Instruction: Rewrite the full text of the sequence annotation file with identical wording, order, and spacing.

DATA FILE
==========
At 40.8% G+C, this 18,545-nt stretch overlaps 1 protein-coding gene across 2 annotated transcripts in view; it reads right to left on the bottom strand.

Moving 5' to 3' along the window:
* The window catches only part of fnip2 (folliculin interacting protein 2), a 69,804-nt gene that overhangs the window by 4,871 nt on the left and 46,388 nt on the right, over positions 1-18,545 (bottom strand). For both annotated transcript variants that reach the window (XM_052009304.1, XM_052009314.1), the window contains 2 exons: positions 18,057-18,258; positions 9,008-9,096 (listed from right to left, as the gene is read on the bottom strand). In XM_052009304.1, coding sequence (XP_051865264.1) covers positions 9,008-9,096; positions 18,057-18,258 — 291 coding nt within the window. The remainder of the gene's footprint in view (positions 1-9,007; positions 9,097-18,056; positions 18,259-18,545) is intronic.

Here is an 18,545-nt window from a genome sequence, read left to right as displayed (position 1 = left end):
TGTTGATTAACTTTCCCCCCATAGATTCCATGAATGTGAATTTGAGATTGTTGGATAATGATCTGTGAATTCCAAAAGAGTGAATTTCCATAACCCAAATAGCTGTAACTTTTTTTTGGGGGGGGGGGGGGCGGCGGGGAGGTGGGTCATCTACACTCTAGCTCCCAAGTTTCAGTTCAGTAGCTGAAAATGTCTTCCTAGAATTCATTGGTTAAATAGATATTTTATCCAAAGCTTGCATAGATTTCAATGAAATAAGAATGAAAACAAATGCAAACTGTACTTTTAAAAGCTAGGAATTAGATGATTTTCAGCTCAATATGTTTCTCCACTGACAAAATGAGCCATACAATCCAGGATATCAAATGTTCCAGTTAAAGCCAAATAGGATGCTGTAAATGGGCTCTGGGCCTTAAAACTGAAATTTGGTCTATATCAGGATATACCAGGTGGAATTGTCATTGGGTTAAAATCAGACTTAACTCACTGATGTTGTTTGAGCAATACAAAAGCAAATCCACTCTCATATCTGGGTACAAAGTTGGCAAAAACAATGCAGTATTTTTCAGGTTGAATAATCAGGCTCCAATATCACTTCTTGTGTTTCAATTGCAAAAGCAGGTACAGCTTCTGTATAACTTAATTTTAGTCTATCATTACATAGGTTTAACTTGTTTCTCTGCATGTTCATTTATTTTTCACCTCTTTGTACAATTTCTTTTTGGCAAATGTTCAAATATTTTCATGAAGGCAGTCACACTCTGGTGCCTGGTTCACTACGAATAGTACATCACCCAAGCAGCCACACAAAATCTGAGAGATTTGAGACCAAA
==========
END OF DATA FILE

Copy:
At 40.8% G+C, this 18,545-nt stretch overlaps 1 protein-coding gene across 2 annotated transcripts in view; it reads right to left on the bottom strand.

Moving 5' to 3' along the window:
* The window catches only part of fnip2 (folliculin interacting protein 2), a 69,804-nt gene that overhangs the window by 4,871 nt on the left and 46,388 nt on the right, over positions 1-18,545 (bottom strand). For both annotated transcript variants that reach the window (XM_052009304.1, XM_052009314.1), the window contains 2 exons: positions 18,057-18,258; positions 9,008-9,096 (listed from right to left, as the gene is read on the bottom strand). In XM_052009304.1, coding sequence (XP_051865264.1) covers positions 9,008-9,096; positions 18,057-18,258 — 291 coding nt within the window. The remainder of the gene's footprint in view (positions 1-9,007; positions 9,097-18,056; positions 18,259-18,545) is intronic.

Here is an 18,545-nt window from a genome sequence, read left to right as displayed (position 1 = left end):
TGTTGATTAACTTTCCCCCCATAGATTCCATGAATGTGAATTTGAGATTGTTGGATAATGATCTGTGAATTCCAAAAGAGTGAATTTCCATAACCCAAATAGCTGTAACTTTTTTTTGGGGGGGGGGGGGGCGGCGGGGAGGTGGGTCATCTACACTCTAGCTCCCAAGTTTCAGTTCAGTAGCTGAAAATGTCTTCCTAGAATTCATTGGTTAAATAGATATTTTATCCAAAGCTTGCATAGATTTCAATGAAATAAGAATGAAAACAAATGCAAACTGTACTTTTAAAAGCTAGGAATTAGATGATTTTCAGCTCAATATGTTTCTCCACTGACAAAATGAGCCATACAATCCAGGATATCAAATGTTCCAGTTAAAGCCAAATAGGATGCTGTAAATGGGCTCTGGGCCTTAAAACTGAAATTTGGTCTATATCAGGATATACCAGGTGGAATTGTCATTGGGTTAAAATCAGACTTAACTCACTGATGTTGTTTGAGCAATACAAAAGCAAATCCACTCTCATATCTGGGTACAAAGTTGGCAAAAACAATGCAGTATTTTTCAGGTTGAATAATCAGGCTCCAATATCACTTCTTGTGTTTCAATTGCAAAAGCAGGTACAGCTTCTGTATAACTTAATTTTAGTCTATCATTACATAGGTTTAACTTGTTTCTCTGCATGTTCATTTATTTTTCACCTCTTTGTACAATTTCTTTTTGGCAAATGTTCAAATATTTTCATGAAGGCAGTCACACTCTGGTGCCTGGTTCACTACGAATAGTACATCACCCAAGCAGCCACACAAAATCTGAGAGATTTGAGACCAAA